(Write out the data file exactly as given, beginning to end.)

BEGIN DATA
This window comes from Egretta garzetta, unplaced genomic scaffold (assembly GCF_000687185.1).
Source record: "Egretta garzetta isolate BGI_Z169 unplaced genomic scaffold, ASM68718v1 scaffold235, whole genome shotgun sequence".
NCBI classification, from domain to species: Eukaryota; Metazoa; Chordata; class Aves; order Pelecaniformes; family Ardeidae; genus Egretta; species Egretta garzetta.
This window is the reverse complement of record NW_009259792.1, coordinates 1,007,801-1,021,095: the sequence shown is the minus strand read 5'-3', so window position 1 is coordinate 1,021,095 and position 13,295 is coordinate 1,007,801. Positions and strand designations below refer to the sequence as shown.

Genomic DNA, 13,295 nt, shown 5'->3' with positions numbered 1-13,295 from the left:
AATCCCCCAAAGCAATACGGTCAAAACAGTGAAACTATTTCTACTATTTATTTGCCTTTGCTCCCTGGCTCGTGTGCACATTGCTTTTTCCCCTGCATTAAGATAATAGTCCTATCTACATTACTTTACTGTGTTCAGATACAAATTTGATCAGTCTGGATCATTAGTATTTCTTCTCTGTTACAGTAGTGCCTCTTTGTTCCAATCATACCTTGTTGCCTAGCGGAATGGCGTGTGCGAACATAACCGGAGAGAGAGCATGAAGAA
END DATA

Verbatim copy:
This window comes from Egretta garzetta, unplaced genomic scaffold (assembly GCF_000687185.1).
Source record: "Egretta garzetta isolate BGI_Z169 unplaced genomic scaffold, ASM68718v1 scaffold235, whole genome shotgun sequence".
NCBI classification, from domain to species: Eukaryota; Metazoa; Chordata; class Aves; order Pelecaniformes; family Ardeidae; genus Egretta; species Egretta garzetta.
This window is the reverse complement of record NW_009259792.1, coordinates 1,007,801-1,021,095: the sequence shown is the minus strand read 5'-3', so window position 1 is coordinate 1,021,095 and position 13,295 is coordinate 1,007,801. Positions and strand designations below refer to the sequence as shown.

Genomic DNA, 13,295 nt, shown 5'->3' with positions numbered 1-13,295 from the left:
AATCCCCCAAAGCAATACGGTCAAAACAGTGAAACTATTTCTACTATTTATTTGCCTTTGCTCCCTGGCTCGTGTGCACATTGCTTTTTCCCCTGCATTAAGATAATAGTCCTATCTACATTACTTTACTGTGTTCAGATACAAATTTGATCAGTCTGGATCATTAGTATTTCTTCTCTGTTACAGTAGTGCCTCTTTGTTCCAATCATACCTTGTTGCCTAGCGGAATGGCGTGTGCGAACATAACCGGAGAGAGAGCATGAAGAA